2014 Chevrolet Malibu Priced at $22,965

The emergency refresh of the Malibu receives a small price increase.

The redesigned 2013 Chevrolet Malibu failed to make a splash in the midsize sedan market, both with consumers and the automotive press. In order to better compete in this important, contentious segment, Chevrolet announced an emergency refresh for 2014 which includes a revised front end, a more spacious rear seat, a new center console, suspension tuning upgrades, and start-stop technology standard on all 2014 Malibus equipped with the 2.5-liter four-cylinder engine. Now the automaker has revealed how much those upgrades will cost consumers.

The 2014 Chevrolet Malibu 2.5L starts at $22,965 for the LS model, $160 higher than the 2013 Malibu. Other 2.5L trim levels include the $24,335 1LT, the $26,040 2LT, and the $28,515 LTZ. Strangely, the Malibu Eco with GM’s eAssist mild hybrid technology sticks around for 2014 despite the fact that its highway rating has been lowered by 1 mpg by the EPA for 2014, meaning that it no longer provides any fuel economy benefit over 2.5L Malibu models. The 2014 Malibu Eco comes only in one trim level, the $26,670 2SA which Chevrolet says is comparable, in terms of equipment, to the 2LT model. The 2014 Chevrolet Malibu also continues to offer a 259 hp, 2.0-liter turbocharged four-cylinder engine in LT and LTZ trims, which start at $27,575 and $30,675, respectively. The 2.0-liter turbo receives 35 lb-ft more torque for a total of 295 lb-ft and is rated at 21/30/24 mpg city/highway/combined. All Malibus are equipped with a six-speed automatic transmission.

Although the 2014 Chevrolet Malibu is the only midsize sedan to offer stop-start technology as standard in a non-hybrid model (the Ford Fusion offers it as a paid option), its uprated fuel economy—three mpg higher in the city and two mpg higher on the highway compared with the 2013 Malibu—still doesn’t match up to the class leading midsize sedans. The 2014 Chevrolet Malibu 2.5L is now rated at 25/36/29 mpg city/highway/combined, numbers that fall short of the 2014 Nissan Altima’s 27/38/31 mpg, the 2014 Honda Accord’s

26/34/26 mpg, and the 2014 Mazda 6’s 26/38/30 mpg ratings.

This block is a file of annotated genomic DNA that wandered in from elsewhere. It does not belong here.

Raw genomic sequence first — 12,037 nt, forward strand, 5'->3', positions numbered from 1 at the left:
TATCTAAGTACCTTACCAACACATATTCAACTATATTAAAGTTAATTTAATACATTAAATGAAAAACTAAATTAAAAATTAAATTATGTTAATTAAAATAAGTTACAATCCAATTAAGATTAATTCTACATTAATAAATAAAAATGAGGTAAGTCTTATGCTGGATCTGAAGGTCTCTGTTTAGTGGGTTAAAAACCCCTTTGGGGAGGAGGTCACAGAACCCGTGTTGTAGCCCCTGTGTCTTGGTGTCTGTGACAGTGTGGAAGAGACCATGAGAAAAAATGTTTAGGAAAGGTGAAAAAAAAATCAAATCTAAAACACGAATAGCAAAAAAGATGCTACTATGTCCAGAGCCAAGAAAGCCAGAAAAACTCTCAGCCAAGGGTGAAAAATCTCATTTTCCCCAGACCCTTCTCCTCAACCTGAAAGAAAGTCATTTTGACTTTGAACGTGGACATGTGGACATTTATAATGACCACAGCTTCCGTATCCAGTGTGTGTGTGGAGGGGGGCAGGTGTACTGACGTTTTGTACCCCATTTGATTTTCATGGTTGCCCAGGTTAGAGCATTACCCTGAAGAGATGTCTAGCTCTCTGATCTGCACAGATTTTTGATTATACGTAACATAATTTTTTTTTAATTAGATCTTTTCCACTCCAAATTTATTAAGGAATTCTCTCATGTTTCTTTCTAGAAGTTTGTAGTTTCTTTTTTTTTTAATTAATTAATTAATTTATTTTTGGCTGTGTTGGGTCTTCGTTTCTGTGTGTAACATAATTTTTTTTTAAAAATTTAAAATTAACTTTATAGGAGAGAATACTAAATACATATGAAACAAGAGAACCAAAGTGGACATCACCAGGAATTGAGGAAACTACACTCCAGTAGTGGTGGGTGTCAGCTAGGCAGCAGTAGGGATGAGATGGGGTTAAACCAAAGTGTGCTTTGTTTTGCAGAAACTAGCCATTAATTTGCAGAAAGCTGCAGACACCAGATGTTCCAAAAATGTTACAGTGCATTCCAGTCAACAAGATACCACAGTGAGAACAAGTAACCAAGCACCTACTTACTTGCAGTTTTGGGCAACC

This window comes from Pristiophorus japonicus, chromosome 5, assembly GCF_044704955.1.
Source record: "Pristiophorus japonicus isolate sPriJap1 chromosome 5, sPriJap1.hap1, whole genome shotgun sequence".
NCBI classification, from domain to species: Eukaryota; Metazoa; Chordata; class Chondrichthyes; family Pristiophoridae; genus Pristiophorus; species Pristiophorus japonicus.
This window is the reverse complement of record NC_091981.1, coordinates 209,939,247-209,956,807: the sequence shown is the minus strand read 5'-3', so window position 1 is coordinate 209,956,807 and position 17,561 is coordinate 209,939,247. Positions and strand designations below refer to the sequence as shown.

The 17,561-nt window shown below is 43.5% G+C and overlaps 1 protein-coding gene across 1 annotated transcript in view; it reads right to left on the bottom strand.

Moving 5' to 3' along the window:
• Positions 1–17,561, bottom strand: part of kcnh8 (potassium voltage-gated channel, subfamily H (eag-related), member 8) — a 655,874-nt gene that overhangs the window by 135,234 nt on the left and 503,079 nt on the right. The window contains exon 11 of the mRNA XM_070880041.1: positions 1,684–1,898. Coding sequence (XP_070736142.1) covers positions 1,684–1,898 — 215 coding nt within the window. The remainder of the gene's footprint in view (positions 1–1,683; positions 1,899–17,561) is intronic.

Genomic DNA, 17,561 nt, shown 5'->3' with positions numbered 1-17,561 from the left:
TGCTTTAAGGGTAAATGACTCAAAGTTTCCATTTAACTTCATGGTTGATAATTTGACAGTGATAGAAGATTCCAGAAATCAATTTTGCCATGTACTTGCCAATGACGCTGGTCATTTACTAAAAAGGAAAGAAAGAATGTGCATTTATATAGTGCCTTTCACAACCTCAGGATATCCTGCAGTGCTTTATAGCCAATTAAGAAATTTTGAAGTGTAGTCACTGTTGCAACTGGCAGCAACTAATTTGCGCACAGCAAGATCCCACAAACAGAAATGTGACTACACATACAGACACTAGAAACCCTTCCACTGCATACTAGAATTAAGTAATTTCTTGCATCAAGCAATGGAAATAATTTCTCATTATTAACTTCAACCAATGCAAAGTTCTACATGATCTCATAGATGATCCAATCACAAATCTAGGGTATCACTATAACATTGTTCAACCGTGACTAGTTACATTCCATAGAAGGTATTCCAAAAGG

We’ll see if Chevrolet’s revisions to the 2014 Malibu can help this sedan reverse its lagging sales and keep pace with the strong midsize sedan segment. See the chart below to see how all the competitors stack up.

All prices include destination.

Source: GM

  • Base Price
  • Engines
  • Transmissions
  • EPA Fuel Economy (city/highway/combined)
  • 2014 Chevrolet Malibu
  • $22,965
  • 2.5L I-4, 197 hp, 191 lb-ft; 2.4L I-4 hybrid, 182 hp, 171 lb-ft; 2.0L turbo I-4, 259 hp, 295 lb-ft
  • 6-speed automatic
  • 25/36/29 mpg (I-4); 25/36/29 (Eco); 21/30/24 (2.0L Turbo)
  • 2014 Nissan Altima
  • $22,650
  • 2.5L I-4, 182 hp, 180 lb-ft; 3.5L V-6, 270 hp, 258 lb-ft
  • Continuously variable
  • 27/38/31 mpg (I-4); 22/31/25 mpg (V-6
  • 2014 Ford Fusion
  • $22,695
  • 2.5L I-4, 175 hp, 175 lb-ft; 1.6L turbo I-4, 182 hp, 184 lb-ft; 1.5L turbo I-4, 177 hp, 177 lb-ft; 2.0L turbo I-4, 240 hp, 270 lb-ft
  • 6-speed manual, 6-speed automatic
  • 25/37/29 (1.6L manual); 23/36/28 (1.5L auto); 22/34 (2.5L auto); 22/33/26 (2.0L auto)
  • 2014 Honda Accord
  • $22,745
  • 2.4L I-4, 185-189 hp, 181-182 lb-ft; 3.5L V-6, 278 hp, 252 lb-ft
  • 6-speed manual, CVT, 6-speed automatic
  • 27/36/30 mpg (I-4 CVT); 24/34/28 mpg (I-4 manual); 21/34/25 mpg (V-6 auto)
  • 2013 Kia Optima
  • $22,125
  • 2.4L I-4, 200 hp, 186 lb-ft; 2.0L turbo I-4, 274 hp, 269 lb-ft
  • 6-speed automatic
  • 24/35/28 mpg (I-4); 22/34/26 mpg (turbo I-4)
  • 2014 Mazda6
  • $21,785
  • 2.5L I-4, 184 hp, 185 lb-ft
  • 6-speed manual, 6-speed automatic
  • 28/40/32 mpg (I-4 auto w/ i-ELOOP); 26/38/30 mpg (I-4 auto); 25/37/29 mpg (I-4 manual)
  • 2013 Toyota Camry
  • $23,045
  • 2.5L I-4, 178 hp, 170 lb-ft; 3.5L V-6, 268 hp, 248 lb-ft
  • 6-speed automatic
  • 25/35/28 mpg (I-4); 21/31/25 mpg (V-6)

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